7 lessons I learned as an Airbnb host

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From 2014 through 2015, I took the crazy leap into becoming an Airbnb host.

I’m a landlord in Atlanta, and I decided to turn one of my rental properties into an AirBnB unit for one year. I wanted to see if I could earn more on the property through hosting instead of contracting a traditional lease.

In those 12 months of hosting travelers through AirBnB, I earned $28,268.35, met some fascinating people from around the world, and learned a massive amount of skills, tips and systems around successful Airbnb hosting.

Today I’m revealing the good, the bad and the ugly of the lessons I learned as an AirBnB host.

1) Customers want you to subsidize their vacation

I’m a person, not a strict corporation with policies, so some people try to negotiate with me. Roughly 1 in 10 potential guests ask for a discount, which they usually phrase like this:

“We’re coming to Atlanta for a wedding. We spent too much money on the bridesmaid dresses. Can you lower your price to $50 a night?”

What these guests don’t realize is that they’re asking me to reduce the profits that pay for the mortgage.

These guests see me as someone making extra pocket money. They don’t recognize that I’m running a business. I have to cover my expenses and get paid for my time.

Here’s how I respond:

  • On a tight budget? Try renting a room in a shared space (roommate-style), which is cheaper than renting the whole home.
  • Alternately, try a different location in a cheaper neighborhood.
  • If that doesn’t work, here’s the phone number for Super 8 motel; they’re in the same neighborhood and have a significantly lower rate.

Surprisingly, most of these guests book at full price after they get that response.


2) AirBnB is about hospitality and customer service

When people book your space for their vacation, they want a guest experience ‘ not just a bedroom and kitchen.

As an AirBnB host, I see my role as that of a hotel concierge. I offer complimentary bottles of water, give directions and offer restaurant suggestions. I supply my guests with an abundance of fresh, fluffy bath towels, matching plates and mugs, wine glasses and a few coffee table books.

In short, I make the space feel like a sanctuary and try to anticipate anything they’ll need before they have to request it.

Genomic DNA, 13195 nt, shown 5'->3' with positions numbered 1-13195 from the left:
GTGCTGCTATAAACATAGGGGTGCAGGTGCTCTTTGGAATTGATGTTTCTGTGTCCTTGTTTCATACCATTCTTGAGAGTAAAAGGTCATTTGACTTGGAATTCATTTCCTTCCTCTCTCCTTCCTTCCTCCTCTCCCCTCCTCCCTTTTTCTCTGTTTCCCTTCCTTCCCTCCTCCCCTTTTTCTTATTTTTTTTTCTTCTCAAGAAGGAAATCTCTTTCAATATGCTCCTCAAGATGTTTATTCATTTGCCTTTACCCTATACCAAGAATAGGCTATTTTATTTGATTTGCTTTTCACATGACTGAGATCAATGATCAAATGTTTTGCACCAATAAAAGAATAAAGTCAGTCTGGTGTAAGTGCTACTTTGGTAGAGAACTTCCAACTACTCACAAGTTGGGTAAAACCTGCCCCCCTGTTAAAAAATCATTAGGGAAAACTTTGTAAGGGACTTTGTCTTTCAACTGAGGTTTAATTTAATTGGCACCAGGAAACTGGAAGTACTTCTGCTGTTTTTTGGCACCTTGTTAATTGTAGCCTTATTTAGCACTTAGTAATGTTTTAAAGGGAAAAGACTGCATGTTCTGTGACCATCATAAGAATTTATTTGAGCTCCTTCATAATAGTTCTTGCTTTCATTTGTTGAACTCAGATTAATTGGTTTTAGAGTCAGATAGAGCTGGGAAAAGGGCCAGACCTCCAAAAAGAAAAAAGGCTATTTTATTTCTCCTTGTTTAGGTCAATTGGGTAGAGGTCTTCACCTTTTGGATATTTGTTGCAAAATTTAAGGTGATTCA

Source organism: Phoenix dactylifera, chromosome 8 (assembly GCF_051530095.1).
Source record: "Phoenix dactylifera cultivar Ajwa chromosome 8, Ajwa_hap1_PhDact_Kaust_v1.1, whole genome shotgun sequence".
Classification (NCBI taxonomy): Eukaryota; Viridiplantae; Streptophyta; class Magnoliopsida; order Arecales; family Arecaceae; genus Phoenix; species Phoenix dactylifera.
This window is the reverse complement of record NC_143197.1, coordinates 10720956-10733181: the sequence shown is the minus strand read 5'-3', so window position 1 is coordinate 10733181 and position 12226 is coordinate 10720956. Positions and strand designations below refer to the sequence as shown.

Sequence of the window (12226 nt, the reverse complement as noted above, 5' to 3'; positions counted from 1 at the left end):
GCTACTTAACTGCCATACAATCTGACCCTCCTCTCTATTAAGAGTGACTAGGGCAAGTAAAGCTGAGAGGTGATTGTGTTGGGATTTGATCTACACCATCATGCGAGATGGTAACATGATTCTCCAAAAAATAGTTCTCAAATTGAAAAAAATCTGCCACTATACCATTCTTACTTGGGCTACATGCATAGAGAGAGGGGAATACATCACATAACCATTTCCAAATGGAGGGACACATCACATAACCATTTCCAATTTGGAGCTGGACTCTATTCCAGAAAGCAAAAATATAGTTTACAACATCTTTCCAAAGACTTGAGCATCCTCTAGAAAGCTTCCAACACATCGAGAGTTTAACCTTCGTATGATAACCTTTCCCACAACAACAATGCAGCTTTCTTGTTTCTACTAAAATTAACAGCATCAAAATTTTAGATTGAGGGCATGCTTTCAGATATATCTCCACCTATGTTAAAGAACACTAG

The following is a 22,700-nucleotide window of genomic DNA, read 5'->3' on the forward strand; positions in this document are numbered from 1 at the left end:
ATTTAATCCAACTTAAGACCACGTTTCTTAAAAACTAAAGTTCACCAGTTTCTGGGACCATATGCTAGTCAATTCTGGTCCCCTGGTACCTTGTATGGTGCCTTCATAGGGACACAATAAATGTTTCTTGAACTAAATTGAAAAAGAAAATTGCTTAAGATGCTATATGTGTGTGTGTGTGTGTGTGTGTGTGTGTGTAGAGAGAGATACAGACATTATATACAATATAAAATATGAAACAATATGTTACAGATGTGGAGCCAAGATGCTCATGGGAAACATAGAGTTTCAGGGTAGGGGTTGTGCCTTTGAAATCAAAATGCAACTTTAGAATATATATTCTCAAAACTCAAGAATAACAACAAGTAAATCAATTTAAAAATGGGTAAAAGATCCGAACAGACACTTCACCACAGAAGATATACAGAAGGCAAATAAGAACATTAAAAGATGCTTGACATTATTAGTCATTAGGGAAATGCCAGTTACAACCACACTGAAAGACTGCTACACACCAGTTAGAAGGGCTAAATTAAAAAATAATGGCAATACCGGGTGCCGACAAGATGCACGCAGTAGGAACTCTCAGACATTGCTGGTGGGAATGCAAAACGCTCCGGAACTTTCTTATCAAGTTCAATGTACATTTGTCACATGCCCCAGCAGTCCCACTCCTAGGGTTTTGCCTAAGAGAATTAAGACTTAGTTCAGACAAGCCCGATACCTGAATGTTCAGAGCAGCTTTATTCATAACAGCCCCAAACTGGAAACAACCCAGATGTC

3) Being an AirBnB host makes it tough to travel

If you had a friend or family member visiting you, would you schedule a trip at the same time? Of course not. You’d stay home to play host.

The same is true as an Airbnb host: it’s hard to travel.

You can’t check on your guests, or provide extra towels and linens if you’re going to be out-of-state. As a landlord, traveling is much easier; as an Airbnb host who’s responsible for replacing the dishwashing liquid when it runs dry, you’re much more shackled down.

Don’t book guests if you’re going to be out-of-town. And if you end up needing to leave town at the last minute (after accepting a booking), let the guest know ASAP so that they can voice any special requests ahead-of-time.

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4) You meet fascinating people

As an Airbnb host, you will meet people who are leading thrilling, incredible lives. These are just a few of the real-life amazing people I’ve had the privilege of hosting:

  • Broadway performers
  • Full-time clockmakers who travel the nation attending art fairs
  • Ravers who travel the globe looking for the next party
  • A nuclear engineering student
  • Honeymooners

I love meeting people from across the globe, and one of my favorite aspects of Airbnb is that I can achieve this from home.


5) Set expectations upfront

Customer service is my top priority. I know that sounds like a cliché, but I put my money where my mouth is.

I bought a dedicated wifi router (rather than piggybacking off another unit in the building) so that the Airbnb guests could have high-speed connectivity.

I pay for cable TV for the Airbnb unit, even though I don’t have this in my own personal home.

I supply the unit with anything that a 5-star hotel would provide, including an iron and ironing board, coffee maker, hairdryer and full-length mirror (that came after a guest requested one!)

6) Complaints are exhausting

I joke that AirBnB hosting taught me that people will complain about anything and everything. For example:

  • One person complained that there’s a step between the kitchen and bedroom.
  • One person complained that there’s no rocking chair.
  • My personal favorite: One guest called to say the weather is too hot and humid.

Take complaints and feedback seriously ‘ but not too seriously. When a guest suggested that I add a full-length mirror to the unit, I thought: ‘Yeah, that’s a great idea!’ and added it. It cost less than $20 and created a more valuable guest experience.

But when a guest asks for a rocking chair … well, that might be outside the scope of reasonable expectation.

The bottom line

In 12 months, I earned $7,185.11 more money as an Airbnb host than I would have as a traditional landlord. This breaks down to an extra $598.76 per month.

(You can read my full income report here, which includes a breakdown of exactly how much I collected in gross revenue, spent on expenses and kept as net profits.)

Airbnb hosting is fun and profitable. Just make sure that you’re treating it like a business, and set up the systems that will allow you to run it correctly from Day One.


If you’re interested, check out my free guide to becoming an Airbnb host.

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